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France must strike hard on immigration crisis or risk rolling toward ‘the abyss,’ claims ex-head of intelligence agency

Brittany Jordan



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Trial begins for Chechen attackers who brutally beat Belgian teen for dating Chechen girl

“Tell others that if they touch a Chechen, we will do the same to them”

Making reference to the social challenges posed by the recent influx of immigration, he explained that many arriving from communities elsewhere “not only have disputes with France, but also between themselves.” He highlighted ongoing feuds between North Africans and sub-Saharans, Algerians and Moroccans, Turks and Kurds. You have “Afghans, Chechens, Sudanese, Eritreans, Somalis, Pakistanis, ready to do battle, each on their side … without forgetting the frightening (…) oriental-type of anti-Semitism.”

He argued that despite France attempting to pursue a policy of assimilation, this was quickly abandoned “out of self-denial but also out of necessity, because the volumes we accepted very quickly exceeded this very demanding threshold.”

What are we going to do?

The former intelligence chief called the current “criterion of nationality” an impossible means to evaluate “the repercussions of a phenomenon that largely escapes it.” It is thus imperative to “orient ourselves towards so-called ‘ethnic’ statistics and projections, the prohibition of which is only hypocrisy and a culpable preference for ignorance.”

Brochand said that France needed to “get out of our straightjacket and take back, by finally showing political will, the steering wheel of the crazy truck that has been driving itself for 50 years.” He proposed six goals to achieve this.

The first is to attack head-on legal immigration, which he claimed “should be divided by at least 10.” The second is to cut down on the number of visas, including for students, granted to countries at risk by 20 or 30 times, and to abolish “all rewards for cheating” by arriving illegally.

Third, authorities should “attenuate the social attractiveness of France by removing all non-contributory benefits for foreigners, specifically HLM, a form of low-income housing for which foreign nationals can apply.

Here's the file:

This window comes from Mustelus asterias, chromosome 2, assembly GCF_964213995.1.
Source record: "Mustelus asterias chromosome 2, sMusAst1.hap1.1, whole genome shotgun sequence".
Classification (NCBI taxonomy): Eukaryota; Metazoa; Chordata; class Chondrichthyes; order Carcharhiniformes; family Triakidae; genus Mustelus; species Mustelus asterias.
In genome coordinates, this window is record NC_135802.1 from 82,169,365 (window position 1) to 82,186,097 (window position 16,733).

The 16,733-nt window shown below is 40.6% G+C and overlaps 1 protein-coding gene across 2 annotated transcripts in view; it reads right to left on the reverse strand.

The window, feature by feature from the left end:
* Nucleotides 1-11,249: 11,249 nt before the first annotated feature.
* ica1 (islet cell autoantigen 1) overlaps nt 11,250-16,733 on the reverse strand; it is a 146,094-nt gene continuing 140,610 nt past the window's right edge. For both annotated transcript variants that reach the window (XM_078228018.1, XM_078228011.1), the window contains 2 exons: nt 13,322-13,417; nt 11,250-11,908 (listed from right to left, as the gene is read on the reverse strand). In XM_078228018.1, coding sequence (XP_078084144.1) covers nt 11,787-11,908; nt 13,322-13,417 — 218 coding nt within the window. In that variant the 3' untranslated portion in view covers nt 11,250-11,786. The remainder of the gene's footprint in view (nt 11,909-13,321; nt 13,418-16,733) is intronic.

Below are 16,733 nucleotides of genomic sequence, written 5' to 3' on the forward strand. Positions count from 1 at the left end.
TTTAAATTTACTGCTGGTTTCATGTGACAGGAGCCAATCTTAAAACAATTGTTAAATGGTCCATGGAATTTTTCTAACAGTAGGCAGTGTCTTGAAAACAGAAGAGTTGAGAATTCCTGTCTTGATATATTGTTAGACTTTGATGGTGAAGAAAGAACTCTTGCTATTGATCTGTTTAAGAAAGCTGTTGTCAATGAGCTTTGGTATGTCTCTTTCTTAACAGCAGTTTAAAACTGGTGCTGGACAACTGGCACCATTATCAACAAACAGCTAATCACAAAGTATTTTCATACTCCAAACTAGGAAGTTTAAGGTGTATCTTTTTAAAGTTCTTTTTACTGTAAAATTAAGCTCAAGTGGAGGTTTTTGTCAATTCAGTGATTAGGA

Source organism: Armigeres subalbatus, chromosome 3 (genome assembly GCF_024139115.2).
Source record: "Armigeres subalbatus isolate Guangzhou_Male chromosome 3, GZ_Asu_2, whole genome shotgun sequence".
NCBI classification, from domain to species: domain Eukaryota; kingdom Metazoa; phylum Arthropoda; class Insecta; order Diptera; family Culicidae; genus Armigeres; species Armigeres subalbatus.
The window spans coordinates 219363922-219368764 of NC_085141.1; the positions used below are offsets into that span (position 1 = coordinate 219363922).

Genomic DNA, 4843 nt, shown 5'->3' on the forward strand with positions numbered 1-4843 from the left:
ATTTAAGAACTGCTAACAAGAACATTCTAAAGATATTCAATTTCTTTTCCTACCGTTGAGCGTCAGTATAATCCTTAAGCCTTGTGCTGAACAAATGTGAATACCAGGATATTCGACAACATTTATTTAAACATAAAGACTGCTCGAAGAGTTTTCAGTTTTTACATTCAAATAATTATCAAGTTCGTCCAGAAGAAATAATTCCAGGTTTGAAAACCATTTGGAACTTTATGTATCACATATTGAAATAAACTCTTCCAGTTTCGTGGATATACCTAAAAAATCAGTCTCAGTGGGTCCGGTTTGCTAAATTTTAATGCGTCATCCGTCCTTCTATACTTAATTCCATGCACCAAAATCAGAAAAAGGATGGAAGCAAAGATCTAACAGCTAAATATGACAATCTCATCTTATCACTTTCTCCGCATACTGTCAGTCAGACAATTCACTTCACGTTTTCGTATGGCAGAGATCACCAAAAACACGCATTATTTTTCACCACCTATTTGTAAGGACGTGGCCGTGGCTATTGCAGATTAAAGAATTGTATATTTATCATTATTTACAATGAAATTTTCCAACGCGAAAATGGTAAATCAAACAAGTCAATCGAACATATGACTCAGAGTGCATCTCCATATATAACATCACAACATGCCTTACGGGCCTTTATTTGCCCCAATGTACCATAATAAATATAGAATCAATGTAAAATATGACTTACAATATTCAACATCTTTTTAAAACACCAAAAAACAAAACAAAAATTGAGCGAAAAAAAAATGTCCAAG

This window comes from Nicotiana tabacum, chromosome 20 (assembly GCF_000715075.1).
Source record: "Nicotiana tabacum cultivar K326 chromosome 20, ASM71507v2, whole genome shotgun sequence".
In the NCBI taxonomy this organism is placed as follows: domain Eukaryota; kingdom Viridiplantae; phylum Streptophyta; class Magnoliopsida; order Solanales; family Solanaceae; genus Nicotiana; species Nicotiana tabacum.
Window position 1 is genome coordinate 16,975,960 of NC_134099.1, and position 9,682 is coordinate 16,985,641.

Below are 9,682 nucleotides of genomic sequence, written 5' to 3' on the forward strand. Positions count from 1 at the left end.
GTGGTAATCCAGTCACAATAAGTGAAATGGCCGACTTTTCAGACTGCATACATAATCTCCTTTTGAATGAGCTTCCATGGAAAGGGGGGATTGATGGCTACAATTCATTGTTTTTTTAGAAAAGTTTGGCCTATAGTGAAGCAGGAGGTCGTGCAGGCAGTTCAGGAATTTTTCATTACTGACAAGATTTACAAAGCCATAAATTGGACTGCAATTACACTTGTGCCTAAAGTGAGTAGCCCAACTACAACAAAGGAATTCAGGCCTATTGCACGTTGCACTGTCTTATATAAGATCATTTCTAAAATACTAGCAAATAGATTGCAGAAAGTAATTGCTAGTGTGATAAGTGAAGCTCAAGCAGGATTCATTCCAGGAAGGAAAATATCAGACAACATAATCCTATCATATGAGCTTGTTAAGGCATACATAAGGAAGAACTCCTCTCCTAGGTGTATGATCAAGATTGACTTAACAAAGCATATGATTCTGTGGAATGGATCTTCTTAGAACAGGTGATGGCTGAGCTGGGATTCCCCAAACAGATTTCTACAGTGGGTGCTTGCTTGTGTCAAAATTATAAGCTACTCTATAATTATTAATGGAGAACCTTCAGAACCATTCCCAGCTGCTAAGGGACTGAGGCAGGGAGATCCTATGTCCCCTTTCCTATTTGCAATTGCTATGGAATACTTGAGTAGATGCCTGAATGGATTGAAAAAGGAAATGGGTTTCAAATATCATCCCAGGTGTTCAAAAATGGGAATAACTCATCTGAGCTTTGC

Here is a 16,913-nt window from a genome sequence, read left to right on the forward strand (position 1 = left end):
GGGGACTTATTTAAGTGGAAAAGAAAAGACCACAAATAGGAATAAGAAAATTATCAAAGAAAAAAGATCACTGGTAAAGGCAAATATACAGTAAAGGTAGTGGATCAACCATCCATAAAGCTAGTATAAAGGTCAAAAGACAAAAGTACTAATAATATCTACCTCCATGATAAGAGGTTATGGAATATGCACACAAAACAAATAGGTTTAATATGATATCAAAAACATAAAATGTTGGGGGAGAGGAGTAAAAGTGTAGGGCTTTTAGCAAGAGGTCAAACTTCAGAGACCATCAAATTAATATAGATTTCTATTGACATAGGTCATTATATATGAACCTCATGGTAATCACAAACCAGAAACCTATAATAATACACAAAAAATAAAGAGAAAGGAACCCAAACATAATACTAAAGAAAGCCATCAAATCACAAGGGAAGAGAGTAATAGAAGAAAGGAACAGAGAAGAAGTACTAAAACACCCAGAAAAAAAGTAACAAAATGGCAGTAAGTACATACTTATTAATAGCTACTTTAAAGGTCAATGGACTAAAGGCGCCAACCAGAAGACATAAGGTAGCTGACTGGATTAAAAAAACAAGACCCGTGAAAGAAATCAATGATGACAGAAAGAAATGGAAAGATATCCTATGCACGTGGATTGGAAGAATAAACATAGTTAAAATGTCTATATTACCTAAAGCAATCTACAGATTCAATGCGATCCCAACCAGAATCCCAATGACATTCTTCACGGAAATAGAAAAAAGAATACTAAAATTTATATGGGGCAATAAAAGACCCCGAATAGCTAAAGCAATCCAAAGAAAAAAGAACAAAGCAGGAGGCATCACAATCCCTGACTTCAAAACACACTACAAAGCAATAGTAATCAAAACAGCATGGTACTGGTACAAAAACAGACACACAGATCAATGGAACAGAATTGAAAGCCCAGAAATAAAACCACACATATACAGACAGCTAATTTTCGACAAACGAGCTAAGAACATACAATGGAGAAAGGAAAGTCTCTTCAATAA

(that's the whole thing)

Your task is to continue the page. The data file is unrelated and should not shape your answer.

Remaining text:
Fourth, France needs to reduce the types, duration, and numbers of residence permits and stop automatic renewals.

Fifth, it should cut the automatic right to apply for nationality. And lastly, France must strengthen “Christian secularism” by no longer neutralizing only the state and education establishments, “but also the public space, the universities, and the business world.

Concluding his speech, he mused whether General de Gaulle would have reacted differently to the current struggles of the country, saying, “If he had been in power for the past half-century, he would never have gotten us into the mess that I have described tonight, and if he were resurrected, I fear he would take me for a very timorous moderate.”


Brittany Jordan is an award-winning journalist who reports on breaking news in the U.S. and globally for the Federal Inquirer. Prior to her position at the Federal Inquirer, she was a general assignment features reporter for Newsweek, where she wrote about technology, politics, government news and important global events around the world. Her work has also appeared in the Washington Post, the South Florida Sun-Sentinel, Toronto Star, Frederick News-Post, West Hawaii Today, the Miami Herald, and more. Brittany enjoys food, travel, photography, and hoarding notebooks and journals. Her goal is to do more longform features journalism, narrative writing and documentary work, and to one day write a successful novel and screenplay.

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